What is a 72-hour better offer clause and how to use it to your advantage?

By Tracy Pratt, Lawyer at Hillhouse Legal Partners
| 3 min. read

Key takeaways

  • The 72 hour better offer clause is a special condition designed to protect the seller of a property where the sale is subject to the buyer selling their existing property.
  • The basic premise is that the seller retains the right to receive better offers and if one is received, the buyer has 72 hours to either make the contract unconditional or terminate the contract.
  • This protects the seller against having their property off the market for weeks whilst the buyer tries to sell their property.

Unless you are experienced with the legal terminology that is used in a real estate contract, you may have a hard time making your way through all the technical language that is included.  One phrase you may have come across in your reading is the 72 hour better offer clause.

Put simply, a 72-hour better offer clause works like this.  If you are selling your property and contemplating entering into a contract to sell to a buyer which will take your property off the market for a period of time (ie, the buyer may also be required to sell their property to purchase yours), something you may wish to consider negotiating is adding a special condition to the contract which, in the event another buyer comes along whilst the contract is on foot, gives you the ability to require the buyer to proceed unconditionally with the settlement of the contract.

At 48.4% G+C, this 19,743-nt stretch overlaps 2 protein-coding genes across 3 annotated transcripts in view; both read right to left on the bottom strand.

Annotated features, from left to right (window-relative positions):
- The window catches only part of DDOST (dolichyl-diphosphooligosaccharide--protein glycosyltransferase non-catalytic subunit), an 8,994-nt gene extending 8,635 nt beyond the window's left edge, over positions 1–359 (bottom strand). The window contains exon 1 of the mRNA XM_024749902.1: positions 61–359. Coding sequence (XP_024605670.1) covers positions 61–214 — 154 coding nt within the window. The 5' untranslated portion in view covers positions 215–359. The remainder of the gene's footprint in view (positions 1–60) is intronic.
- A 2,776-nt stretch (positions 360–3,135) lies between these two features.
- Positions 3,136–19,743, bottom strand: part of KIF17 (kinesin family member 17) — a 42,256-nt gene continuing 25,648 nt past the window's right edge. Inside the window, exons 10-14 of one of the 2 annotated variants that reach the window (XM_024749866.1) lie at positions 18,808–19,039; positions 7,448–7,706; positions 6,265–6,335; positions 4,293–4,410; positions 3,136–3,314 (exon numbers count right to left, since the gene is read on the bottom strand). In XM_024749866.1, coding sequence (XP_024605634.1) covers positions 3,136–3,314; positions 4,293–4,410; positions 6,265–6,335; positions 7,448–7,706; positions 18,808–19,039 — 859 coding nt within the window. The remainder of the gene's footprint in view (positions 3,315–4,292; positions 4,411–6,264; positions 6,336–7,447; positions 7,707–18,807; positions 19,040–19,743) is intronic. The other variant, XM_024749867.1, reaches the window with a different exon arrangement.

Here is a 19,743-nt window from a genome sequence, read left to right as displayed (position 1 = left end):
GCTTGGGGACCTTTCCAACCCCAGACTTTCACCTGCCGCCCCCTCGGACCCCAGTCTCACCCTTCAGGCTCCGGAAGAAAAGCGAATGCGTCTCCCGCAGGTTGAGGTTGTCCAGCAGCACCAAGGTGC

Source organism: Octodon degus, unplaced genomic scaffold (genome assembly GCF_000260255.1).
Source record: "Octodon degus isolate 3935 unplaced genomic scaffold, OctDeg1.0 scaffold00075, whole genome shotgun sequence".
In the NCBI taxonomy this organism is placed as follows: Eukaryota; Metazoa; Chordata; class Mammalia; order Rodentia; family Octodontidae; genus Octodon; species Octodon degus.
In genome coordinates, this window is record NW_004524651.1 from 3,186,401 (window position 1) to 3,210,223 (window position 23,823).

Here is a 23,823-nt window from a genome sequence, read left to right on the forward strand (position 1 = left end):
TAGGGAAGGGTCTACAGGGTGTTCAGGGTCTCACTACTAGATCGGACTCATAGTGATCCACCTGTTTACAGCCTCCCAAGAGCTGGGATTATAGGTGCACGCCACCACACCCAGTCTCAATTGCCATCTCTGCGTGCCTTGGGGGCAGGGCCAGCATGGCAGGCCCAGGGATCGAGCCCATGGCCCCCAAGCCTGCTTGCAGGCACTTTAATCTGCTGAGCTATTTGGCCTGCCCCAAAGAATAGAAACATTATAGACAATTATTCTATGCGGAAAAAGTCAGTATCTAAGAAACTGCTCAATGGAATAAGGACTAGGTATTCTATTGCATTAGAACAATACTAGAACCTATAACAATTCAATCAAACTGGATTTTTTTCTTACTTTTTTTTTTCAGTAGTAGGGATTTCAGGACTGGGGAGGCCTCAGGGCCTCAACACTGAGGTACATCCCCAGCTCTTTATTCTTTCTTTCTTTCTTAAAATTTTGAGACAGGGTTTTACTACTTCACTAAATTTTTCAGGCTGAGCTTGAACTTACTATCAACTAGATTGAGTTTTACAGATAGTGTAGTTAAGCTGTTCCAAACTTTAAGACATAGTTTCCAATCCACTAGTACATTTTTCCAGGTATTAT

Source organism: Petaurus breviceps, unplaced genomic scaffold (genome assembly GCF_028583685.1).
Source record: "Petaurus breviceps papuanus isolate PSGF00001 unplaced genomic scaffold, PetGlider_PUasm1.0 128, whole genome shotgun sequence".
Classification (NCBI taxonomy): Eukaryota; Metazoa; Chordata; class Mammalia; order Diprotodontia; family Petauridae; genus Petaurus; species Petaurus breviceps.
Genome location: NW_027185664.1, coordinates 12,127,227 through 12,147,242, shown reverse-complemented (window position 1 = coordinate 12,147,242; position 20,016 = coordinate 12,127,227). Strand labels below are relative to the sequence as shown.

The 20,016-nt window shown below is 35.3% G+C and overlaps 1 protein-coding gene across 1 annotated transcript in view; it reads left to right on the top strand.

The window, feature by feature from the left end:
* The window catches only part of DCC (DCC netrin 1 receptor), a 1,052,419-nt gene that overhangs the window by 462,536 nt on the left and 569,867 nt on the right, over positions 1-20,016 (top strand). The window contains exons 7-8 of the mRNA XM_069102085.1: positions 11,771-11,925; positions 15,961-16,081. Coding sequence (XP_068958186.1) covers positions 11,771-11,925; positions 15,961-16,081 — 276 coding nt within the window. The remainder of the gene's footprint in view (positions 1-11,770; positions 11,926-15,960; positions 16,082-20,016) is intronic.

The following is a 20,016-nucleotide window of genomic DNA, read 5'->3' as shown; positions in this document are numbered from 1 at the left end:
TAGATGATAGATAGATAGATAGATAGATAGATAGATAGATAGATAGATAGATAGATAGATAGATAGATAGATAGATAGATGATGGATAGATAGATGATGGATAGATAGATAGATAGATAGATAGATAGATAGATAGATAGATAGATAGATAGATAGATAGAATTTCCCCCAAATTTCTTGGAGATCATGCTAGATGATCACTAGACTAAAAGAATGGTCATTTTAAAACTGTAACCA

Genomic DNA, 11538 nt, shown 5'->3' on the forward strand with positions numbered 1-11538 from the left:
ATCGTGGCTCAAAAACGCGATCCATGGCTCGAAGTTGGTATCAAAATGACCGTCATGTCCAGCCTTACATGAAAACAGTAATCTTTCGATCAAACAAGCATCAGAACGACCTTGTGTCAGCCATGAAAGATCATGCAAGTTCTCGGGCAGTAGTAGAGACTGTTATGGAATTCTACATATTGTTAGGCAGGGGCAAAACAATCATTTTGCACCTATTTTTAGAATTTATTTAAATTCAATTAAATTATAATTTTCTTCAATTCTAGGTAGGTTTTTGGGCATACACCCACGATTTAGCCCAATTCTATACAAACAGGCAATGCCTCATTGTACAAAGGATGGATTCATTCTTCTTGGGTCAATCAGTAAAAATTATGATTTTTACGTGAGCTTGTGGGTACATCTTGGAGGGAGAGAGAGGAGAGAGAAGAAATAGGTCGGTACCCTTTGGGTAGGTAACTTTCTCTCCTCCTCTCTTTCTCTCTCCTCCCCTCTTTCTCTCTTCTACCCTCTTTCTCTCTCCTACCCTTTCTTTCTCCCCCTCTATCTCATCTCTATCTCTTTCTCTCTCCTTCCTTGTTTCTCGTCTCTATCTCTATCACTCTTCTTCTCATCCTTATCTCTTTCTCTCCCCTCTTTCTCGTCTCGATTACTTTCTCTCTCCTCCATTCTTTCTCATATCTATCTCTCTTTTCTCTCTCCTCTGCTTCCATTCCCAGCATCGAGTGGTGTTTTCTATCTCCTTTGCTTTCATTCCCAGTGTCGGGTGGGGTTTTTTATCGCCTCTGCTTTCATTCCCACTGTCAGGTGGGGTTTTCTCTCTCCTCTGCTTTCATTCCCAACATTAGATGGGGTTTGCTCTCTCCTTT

This can provide you with some protection by offering you a way back onto the market whilst the contract is on foot.

Let’s say in order to buy your dream home, you must sell your current residence first. So you put down an offer on your dream home which is dependent on the sale of your current house.  Easy enough.  You then have a potential buyer for your current residence, but they also need to sell their home.  Here is where you negotiate with the potential buyer for a 72 hour better offer clause to be included in your contract.  The deal is sealed and your dream home is one step closer. 

Your property remains on the market but then let’s say another buyer makes an offer, one who does not need to sell their home first.  Here comes the 72-hour part.  You give the first buyer notice of the better offer and they then have 72 hours to either make the contract unconditional or terminate the contract.

If you enter into a contract with another buyer whilst the first contract with the 72 hour better offer clause is on foot, you will need to ensure that the second contract also contains a special condition making that contract subject to the termination of the first contract.

In considering the above, the seller on your dream home may also wish to include a 72 hour better offer clause.  If the seller enforces the 72 hour better offer clause on your dream home contract, you will need to be mindful of the fact that you will also then have 72 hours to either make the contract unconditional or terminate the contract.  If you wish to keep your plans for your dream home intact, a discussion with your bank on obtaining a bridging loan may be the answer if you have been unable to sell your property and you can then make your dream home contract unconditional.

If you would like to learn more about 72 hour better offer clauses, discuss examples of them and how they operate or find out if they are appropriate for your circumstances, please contact us for more information. We are here to answer any questions you may have.

The information in this blog is intended only to provide a general overview and has not been prepared with a view to any particular situation or set of circumstances. It is not intended to be comprehensive nor does it constitute legal advice. While we attempt to ensure the information is current and accurate we do not guarantee its currency and accuracy. You should seek legal or other professional advice before acting or relying on any of the information in this blog as it may not be appropriate for your individual circumstances.